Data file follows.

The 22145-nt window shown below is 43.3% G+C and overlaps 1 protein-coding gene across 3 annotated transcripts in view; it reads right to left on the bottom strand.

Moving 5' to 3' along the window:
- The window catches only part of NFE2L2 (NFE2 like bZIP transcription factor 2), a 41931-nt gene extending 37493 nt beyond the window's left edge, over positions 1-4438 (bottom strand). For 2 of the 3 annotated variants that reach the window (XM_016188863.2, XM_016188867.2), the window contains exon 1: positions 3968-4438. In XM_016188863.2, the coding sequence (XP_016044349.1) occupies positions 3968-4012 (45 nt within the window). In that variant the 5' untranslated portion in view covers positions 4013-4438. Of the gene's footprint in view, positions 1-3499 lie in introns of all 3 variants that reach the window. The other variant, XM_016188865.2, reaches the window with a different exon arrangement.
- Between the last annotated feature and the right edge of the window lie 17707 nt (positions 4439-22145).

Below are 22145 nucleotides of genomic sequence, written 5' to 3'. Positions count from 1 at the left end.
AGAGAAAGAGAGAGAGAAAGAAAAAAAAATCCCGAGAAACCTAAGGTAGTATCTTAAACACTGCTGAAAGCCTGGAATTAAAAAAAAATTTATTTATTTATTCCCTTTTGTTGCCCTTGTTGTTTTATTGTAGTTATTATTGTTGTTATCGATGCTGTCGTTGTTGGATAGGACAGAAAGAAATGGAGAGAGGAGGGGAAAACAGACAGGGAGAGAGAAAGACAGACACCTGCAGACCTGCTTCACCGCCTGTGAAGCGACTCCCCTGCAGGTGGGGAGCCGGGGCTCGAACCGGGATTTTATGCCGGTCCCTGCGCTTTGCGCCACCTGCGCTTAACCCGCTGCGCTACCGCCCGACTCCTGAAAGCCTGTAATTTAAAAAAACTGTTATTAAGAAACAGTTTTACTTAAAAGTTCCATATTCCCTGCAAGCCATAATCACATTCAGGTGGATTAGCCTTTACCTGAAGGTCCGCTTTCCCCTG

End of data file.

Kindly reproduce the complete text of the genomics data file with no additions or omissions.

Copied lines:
The 22145-nt window shown below is 43.3% G+C and overlaps 1 protein-coding gene across 3 annotated transcripts in view; it reads right to left on the bottom strand.

Moving 5' to 3' along the window:
- The window catches only part of NFE2L2 (NFE2 like bZIP transcription factor 2), a 41931-nt gene extending 37493 nt beyond the window's left edge, over positions 1-4438 (bottom strand). For 2 of the 3 annotated variants that reach the window (XM_016188863.2, XM_016188867.2), the window contains exon 1: positions 3968-4438. In XM_016188863.2, the coding sequence (XP_016044349.1) occupies positions 3968-4012 (45 nt within the window). In that variant the 5' untranslated portion in view covers positions 4013-4438. Of the gene's footprint in view, positions 1-3499 lie in introns of all 3 variants that reach the window. The other variant, XM_016188865.2, reaches the window with a different exon arrangement.
- Between the last annotated feature and the right edge of the window lie 17707 nt (positions 4439-22145).

Below are 22145 nucleotides of genomic sequence, written 5' to 3'. Positions count from 1 at the left end.
AGAGAAAGAGAGAGAGAAAGAAAAAAAAATCCCGAGAAACCTAAGGTAGTATCTTAAACACTGCTGAAAGCCTGGAATTAAAAAAAAATTTATTTATTTATTCCCTTTTGTTGCCCTTGTTGTTTTATTGTAGTTATTATTGTTGTTATCGATGCTGTCGTTGTTGGATAGGACAGAAAGAAATGGAGAGAGGAGGGGAAAACAGACAGGGAGAGAGAAAGACAGACACCTGCAGACCTGCTTCACCGCCTGTGAAGCGACTCCCCTGCAGGTGGGGAGCCGGGGCTCGAACCGGGATTTTATGCCGGTCCCTGCGCTTTGCGCCACCTGCGCTTAACCCGCTGCGCTACCGCCCGACTCCTGAAAGCCTGTAATTTAAAAAAACTGTTATTAAGAAACAGTTTTACTTAAAAGTTCCATATTCCCTGCAAGCCATAATCACATTCAGGTGGATTAGCCTTTACCTGAAGGTCCGCTTTCCCCTG